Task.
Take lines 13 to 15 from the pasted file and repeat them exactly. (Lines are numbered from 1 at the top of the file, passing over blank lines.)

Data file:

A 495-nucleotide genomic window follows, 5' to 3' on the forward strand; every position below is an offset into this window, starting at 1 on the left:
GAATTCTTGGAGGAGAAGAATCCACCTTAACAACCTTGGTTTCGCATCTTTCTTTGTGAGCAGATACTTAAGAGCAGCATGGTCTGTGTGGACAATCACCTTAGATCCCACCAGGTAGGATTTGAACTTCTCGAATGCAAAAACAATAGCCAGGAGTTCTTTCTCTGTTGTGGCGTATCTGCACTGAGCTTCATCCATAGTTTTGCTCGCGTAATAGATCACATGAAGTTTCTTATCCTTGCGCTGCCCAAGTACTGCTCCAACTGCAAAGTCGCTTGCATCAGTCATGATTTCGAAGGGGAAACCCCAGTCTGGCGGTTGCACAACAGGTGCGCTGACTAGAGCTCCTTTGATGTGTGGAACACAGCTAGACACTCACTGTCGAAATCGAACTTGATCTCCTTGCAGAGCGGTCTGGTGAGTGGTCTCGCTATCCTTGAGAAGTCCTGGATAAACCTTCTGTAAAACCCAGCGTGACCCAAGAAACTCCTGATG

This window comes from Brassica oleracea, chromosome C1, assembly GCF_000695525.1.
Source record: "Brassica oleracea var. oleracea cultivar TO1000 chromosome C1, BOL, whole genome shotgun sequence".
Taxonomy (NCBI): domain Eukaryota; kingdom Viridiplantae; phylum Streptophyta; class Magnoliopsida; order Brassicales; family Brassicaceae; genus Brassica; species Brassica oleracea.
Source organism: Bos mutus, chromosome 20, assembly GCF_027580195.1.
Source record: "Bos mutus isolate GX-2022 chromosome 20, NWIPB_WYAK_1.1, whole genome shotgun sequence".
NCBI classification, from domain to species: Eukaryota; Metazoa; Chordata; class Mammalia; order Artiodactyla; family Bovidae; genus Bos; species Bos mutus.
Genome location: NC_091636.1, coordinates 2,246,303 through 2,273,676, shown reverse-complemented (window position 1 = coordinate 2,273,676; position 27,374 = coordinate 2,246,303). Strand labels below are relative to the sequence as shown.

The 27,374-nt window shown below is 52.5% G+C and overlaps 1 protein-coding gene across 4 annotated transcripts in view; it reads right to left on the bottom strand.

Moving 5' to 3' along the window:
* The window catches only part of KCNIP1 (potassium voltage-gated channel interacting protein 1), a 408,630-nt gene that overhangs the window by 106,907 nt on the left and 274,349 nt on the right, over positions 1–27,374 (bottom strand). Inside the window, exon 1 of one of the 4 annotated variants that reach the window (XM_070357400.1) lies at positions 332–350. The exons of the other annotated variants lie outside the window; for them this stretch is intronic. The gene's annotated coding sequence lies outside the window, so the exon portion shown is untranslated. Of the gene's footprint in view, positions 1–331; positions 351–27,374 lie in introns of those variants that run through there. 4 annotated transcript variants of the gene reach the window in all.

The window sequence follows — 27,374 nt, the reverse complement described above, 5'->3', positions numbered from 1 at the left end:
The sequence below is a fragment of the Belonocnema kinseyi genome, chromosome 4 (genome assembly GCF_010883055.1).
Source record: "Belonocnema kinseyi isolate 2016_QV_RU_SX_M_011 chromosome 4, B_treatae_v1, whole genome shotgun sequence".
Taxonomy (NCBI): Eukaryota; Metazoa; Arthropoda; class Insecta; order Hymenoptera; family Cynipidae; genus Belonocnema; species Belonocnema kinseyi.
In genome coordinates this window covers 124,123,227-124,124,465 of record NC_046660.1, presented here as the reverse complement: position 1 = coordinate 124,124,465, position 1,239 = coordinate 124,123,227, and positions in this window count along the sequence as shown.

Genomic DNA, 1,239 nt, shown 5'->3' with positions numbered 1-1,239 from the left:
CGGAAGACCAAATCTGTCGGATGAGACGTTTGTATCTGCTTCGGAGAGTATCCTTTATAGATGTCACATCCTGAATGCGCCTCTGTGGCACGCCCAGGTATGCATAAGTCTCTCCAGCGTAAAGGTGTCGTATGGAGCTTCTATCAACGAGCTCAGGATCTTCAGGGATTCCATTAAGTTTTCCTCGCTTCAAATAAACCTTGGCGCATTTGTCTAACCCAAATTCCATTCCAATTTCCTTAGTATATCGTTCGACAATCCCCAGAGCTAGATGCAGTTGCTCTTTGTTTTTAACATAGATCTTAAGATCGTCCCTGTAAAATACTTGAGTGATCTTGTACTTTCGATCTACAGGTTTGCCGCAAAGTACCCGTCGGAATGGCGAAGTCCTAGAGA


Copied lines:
The window sequence follows — 27,374 nt, the reverse complement described above, 5'->3', positions numbered from 1 at the left end:
The sequence below is a fragment of the Belonocnema kinseyi genome, chromosome 4 (genome assembly GCF_010883055.1).
Source record: "Belonocnema kinseyi isolate 2016_QV_RU_SX_M_011 chromosome 4, B_treatae_v1, whole genome shotgun sequence".